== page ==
By Tyler Falk | June 20, 2013
As bus fare hikes in Brazil helped spark the largest protests that the country has seen in 20 years (those fare hikes have since been reversed in Sao Paulo and Rio de Janeiro), The Economist has a provocative proposition: make buses free.
They come to this conclusion looking at the proof-of-payment fare-collection systems that many transit systems have adopted as a way to make transit systems more efficient. But The Economist says that making transit free would take that efficiency a step further. Here’s the argument:
Fares bring in a lot of money, but they cost money to collect—6% of the MTA’s budget, according to a 2007 report in New York magazine. Fare boxes and turnstiles have to be maintained; buses idle while waiting for passengers to pay up, wasting fuel; and everyone loses time. Proof-of-payment systems don’t solve the problem of fare-collection costs as they require inspectors and other staff to handle enforcement, paperwork and payment processing. Making buses and subways free, on the other hand, would increase passenger numbers, opening up space on the streets for essential traffic and saving time by reducing road congestion.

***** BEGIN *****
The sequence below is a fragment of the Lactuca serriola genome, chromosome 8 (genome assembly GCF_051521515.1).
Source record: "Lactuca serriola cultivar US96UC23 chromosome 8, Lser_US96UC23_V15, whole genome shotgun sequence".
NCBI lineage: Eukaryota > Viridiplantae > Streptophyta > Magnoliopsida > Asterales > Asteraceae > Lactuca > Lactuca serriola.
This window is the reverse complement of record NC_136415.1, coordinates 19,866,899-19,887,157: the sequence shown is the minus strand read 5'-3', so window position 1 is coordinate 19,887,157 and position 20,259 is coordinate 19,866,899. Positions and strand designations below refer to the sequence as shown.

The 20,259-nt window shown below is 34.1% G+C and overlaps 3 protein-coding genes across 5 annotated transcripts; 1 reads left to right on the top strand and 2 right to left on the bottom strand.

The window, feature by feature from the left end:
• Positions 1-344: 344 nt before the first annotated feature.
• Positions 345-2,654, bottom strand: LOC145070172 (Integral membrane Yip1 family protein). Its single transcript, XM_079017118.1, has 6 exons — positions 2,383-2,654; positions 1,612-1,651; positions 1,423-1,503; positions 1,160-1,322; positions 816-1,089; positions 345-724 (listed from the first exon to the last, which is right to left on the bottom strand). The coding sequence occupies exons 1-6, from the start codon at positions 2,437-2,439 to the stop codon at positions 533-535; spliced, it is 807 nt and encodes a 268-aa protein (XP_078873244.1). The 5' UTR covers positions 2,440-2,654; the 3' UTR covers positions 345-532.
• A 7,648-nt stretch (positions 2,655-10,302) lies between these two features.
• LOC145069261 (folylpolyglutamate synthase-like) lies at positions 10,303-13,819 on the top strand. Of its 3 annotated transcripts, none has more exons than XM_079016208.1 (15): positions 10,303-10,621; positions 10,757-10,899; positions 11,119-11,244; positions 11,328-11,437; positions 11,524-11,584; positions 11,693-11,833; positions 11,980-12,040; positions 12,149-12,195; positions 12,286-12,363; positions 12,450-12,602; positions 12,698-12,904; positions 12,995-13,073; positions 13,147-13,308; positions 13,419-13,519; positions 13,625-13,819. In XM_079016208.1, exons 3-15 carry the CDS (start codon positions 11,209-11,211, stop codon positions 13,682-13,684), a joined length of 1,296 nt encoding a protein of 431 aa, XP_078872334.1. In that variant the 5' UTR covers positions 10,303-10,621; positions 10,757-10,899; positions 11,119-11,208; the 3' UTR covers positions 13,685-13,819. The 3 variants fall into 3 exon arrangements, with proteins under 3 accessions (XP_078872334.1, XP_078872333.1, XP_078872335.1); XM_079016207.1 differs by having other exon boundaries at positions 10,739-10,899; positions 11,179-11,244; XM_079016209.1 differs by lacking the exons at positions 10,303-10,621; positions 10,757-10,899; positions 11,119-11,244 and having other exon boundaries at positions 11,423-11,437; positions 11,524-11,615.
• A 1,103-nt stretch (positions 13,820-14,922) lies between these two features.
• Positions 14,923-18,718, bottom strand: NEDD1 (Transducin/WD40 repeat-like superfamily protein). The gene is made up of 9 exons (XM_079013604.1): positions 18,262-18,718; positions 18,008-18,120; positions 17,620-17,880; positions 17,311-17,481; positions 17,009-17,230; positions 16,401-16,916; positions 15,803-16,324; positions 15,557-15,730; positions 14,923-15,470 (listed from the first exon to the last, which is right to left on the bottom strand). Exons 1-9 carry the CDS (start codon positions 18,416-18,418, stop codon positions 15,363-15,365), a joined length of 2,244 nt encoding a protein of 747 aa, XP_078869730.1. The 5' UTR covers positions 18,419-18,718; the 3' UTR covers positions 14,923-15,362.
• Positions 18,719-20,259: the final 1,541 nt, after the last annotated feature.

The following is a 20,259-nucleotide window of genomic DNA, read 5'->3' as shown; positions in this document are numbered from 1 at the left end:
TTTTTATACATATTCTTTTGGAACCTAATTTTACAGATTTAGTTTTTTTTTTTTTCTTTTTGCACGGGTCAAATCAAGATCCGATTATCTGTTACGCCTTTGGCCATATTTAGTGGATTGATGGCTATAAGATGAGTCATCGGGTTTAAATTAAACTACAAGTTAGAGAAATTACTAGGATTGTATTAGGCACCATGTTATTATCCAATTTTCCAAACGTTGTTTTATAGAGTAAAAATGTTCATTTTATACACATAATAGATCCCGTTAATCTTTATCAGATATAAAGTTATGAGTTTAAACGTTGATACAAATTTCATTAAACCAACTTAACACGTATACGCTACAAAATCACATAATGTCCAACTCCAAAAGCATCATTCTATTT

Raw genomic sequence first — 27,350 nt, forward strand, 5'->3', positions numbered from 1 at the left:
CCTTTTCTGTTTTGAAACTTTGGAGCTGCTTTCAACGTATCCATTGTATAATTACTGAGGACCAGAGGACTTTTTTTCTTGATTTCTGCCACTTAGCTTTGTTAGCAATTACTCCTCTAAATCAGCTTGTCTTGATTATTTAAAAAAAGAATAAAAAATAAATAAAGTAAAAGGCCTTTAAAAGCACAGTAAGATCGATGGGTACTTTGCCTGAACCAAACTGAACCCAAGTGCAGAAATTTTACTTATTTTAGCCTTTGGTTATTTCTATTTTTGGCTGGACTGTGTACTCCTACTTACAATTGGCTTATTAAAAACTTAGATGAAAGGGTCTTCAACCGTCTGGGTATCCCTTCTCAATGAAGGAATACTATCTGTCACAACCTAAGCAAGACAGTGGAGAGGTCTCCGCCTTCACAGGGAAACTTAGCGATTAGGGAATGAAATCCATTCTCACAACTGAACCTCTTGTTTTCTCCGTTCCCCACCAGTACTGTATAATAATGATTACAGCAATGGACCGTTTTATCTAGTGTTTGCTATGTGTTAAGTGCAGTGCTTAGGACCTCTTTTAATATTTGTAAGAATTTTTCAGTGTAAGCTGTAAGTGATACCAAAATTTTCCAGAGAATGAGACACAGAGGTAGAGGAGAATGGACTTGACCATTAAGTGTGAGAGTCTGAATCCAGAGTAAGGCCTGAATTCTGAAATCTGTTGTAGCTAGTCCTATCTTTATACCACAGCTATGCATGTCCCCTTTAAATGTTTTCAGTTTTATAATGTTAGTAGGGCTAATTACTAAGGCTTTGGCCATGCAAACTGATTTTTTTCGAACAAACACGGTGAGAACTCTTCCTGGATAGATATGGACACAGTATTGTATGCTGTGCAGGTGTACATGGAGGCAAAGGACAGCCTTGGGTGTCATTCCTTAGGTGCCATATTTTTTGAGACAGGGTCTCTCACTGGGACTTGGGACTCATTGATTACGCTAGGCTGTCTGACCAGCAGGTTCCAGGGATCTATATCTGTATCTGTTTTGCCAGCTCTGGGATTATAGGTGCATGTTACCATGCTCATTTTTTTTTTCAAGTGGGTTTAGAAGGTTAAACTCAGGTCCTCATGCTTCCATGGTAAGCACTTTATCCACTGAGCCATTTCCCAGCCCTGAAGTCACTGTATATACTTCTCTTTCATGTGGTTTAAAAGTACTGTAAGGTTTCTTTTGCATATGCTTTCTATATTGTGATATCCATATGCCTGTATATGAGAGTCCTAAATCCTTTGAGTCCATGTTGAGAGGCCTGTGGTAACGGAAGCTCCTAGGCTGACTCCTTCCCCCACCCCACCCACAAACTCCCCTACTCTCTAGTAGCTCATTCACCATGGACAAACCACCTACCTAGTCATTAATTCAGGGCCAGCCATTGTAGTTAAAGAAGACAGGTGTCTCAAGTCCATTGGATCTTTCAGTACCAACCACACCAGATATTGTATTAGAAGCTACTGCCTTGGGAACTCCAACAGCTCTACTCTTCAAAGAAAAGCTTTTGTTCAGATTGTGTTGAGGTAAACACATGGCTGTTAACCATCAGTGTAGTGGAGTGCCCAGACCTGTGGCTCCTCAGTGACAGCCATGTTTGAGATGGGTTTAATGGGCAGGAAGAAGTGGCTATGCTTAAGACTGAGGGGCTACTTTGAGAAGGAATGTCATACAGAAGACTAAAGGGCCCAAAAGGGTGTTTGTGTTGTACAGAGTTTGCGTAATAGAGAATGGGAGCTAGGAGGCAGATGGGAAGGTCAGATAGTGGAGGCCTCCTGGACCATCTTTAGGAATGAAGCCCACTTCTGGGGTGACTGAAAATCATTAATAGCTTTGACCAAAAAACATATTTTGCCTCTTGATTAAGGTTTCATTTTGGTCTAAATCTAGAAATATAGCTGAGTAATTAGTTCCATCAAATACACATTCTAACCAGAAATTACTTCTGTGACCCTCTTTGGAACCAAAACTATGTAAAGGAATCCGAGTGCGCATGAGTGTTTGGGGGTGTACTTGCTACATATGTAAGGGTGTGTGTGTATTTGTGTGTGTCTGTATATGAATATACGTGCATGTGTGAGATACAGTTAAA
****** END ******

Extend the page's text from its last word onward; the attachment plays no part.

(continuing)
Transit systems aren’t cheap so, of course, the lost fare revenue would have to be made up somehow. That can be done in a number of ways: a congestion charge for cars entering dense downtowns; funneling money from downtown parking into transit; or getting private sponsorships.
Some cities, like Baltimore, have already tried this model — albeit on a smaller scale. The city’s Charm City Circulator has patched together various funding sources to build a free, efficient bus service that runs every 10 minutes, seven days a week along the city’s most popular corridors (it’s doesn’t go everywhere). After opening in 2010, ridership increased 83 percent in its second year of operation.
Transit systems can be the most efficient way to get around cities. At their best they pack a lot of people into a small space and move them throughout a city quickly, a good thing for productivity and the businesses that operate in cities. Unfortunately, transit systems don’t always take advantage of their abilities by not offering frequent, regular service and getting bogged down by fare collection (especially on buses). If cities can put together smart funding models, free transit could be a plausible option to get more people on board.
Maybe buses should be free [The Economist]